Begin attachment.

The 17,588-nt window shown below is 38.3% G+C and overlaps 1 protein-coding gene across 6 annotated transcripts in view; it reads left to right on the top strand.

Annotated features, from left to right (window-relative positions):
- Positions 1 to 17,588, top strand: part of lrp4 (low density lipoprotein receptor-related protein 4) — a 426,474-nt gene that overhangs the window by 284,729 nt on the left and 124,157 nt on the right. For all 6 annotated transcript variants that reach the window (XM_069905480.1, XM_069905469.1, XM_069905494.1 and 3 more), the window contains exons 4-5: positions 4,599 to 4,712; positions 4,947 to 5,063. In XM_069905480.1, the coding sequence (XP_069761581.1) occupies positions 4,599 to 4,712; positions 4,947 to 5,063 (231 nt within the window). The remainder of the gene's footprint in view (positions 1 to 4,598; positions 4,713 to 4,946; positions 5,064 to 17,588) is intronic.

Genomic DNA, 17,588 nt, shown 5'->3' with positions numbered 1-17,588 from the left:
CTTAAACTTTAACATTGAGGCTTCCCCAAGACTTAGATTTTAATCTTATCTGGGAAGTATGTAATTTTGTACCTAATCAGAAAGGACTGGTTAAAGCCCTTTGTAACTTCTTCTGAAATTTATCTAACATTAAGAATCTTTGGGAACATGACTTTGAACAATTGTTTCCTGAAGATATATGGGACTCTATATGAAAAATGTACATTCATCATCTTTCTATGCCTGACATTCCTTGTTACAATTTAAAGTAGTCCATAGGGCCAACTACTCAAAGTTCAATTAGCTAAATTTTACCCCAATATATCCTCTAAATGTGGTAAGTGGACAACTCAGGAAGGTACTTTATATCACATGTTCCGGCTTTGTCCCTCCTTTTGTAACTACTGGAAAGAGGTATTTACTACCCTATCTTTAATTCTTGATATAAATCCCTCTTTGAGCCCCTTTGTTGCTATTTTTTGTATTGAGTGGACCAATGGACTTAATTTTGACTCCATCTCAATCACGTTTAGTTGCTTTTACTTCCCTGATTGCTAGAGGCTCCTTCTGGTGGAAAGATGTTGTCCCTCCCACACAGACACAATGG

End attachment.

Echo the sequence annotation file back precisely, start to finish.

The 17,588-nt window shown below is 38.3% G+C and overlaps 1 protein-coding gene across 6 annotated transcripts in view; it reads left to right on the top strand.

Annotated features, from left to right (window-relative positions):
- Positions 1 to 17,588, top strand: part of lrp4 (low density lipoprotein receptor-related protein 4) — a 426,474-nt gene that overhangs the window by 284,729 nt on the left and 124,157 nt on the right. For all 6 annotated transcript variants that reach the window (XM_069905480.1, XM_069905469.1, XM_069905494.1 and 3 more), the window contains exons 4-5: positions 4,599 to 4,712; positions 4,947 to 5,063. In XM_069905480.1, the coding sequence (XP_069761581.1) occupies positions 4,599 to 4,712; positions 4,947 to 5,063 (231 nt within the window). The remainder of the gene's footprint in view (positions 1 to 4,598; positions 4,713 to 4,946; positions 5,064 to 17,588) is intronic.

Genomic DNA, 17,588 nt, shown 5'->3' with positions numbered 1-17,588 from the left:
CTTAAACTTTAACATTGAGGCTTCCCCAAGACTTAGATTTTAATCTTATCTGGGAAGTATGTAATTTTGTACCTAATCAGAAAGGACTGGTTAAAGCCCTTTGTAACTTCTTCTGAAATTTATCTAACATTAAGAATCTTTGGGAACATGACTTTGAACAATTGTTTCCTGAAGATATATGGGACTCTATATGAAAAATGTACATTCATCATCTTTCTATGCCTGACATTCCTTGTTACAATTTAAAGTAGTCCATAGGGCCAACTACTCAAAGTTCAATTAGCTAAATTTTACCCCAATATATCCTCTAAATGTGGTAAGTGGACAACTCAGGAAGGTACTTTATATCACATGTTCCGGCTTTGTCCCTCCTTTTGTAACTACTGGAAAGAGGTATTTACTACCCTATCTTTAATTCTTGATATAAATCCCTCTTTGAGCCCCTTTGTTGCTATTTTTTGTATTGAGTGGACCAATGGACTTAATTTTGACTCCATCTCAATCACGTTTAGTTGCTTTTACTTCCCTGATTGCTAGAGGCTCCTTCTGGTGGAAAGATGTTGTCCCTCCCACACAGACACAATGG